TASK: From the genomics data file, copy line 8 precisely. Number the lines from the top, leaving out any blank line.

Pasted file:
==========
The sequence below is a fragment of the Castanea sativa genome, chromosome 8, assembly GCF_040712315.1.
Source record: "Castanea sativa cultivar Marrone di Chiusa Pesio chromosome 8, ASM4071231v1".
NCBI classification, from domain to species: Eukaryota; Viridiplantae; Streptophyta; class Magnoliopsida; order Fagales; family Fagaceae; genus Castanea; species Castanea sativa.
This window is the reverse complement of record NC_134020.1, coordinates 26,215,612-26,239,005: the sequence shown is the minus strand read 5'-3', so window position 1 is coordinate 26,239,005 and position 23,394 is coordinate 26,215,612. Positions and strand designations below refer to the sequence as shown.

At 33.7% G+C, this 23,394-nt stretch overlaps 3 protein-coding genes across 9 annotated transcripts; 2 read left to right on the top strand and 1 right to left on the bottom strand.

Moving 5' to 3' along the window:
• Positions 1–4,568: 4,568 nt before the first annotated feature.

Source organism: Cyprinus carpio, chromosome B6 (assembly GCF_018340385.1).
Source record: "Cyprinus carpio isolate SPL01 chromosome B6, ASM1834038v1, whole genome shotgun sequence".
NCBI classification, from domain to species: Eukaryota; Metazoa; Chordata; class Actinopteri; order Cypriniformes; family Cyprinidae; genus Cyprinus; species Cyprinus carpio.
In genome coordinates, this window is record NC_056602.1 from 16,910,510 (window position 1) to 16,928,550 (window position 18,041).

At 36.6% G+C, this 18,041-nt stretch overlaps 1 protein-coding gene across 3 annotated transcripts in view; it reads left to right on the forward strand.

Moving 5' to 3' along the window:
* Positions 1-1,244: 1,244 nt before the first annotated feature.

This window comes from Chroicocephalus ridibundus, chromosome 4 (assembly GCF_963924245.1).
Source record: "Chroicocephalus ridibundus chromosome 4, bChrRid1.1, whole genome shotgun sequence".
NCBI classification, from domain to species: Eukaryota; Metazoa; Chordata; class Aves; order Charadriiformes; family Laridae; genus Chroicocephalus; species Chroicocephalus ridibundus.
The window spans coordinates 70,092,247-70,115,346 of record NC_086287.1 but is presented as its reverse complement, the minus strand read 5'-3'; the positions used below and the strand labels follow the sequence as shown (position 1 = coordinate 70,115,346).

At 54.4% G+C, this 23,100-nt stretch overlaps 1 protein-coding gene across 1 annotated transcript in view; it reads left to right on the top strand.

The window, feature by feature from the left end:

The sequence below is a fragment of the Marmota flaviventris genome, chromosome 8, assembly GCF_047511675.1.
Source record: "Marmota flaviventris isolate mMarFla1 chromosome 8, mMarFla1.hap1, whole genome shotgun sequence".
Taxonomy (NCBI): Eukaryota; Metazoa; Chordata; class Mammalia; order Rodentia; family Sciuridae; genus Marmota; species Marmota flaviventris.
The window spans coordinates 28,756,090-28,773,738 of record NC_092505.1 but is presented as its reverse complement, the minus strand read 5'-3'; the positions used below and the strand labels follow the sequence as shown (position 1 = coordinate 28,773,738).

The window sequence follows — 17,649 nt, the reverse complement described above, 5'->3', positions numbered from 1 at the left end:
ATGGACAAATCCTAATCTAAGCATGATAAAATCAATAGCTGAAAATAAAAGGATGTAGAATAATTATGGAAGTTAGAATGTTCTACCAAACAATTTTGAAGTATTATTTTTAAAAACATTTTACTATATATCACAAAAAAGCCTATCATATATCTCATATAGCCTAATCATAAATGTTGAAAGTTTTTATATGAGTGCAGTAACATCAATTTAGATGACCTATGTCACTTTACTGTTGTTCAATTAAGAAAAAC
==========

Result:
Source organism: Cyprinus carpio, chromosome B6 (assembly GCF_018340385.1).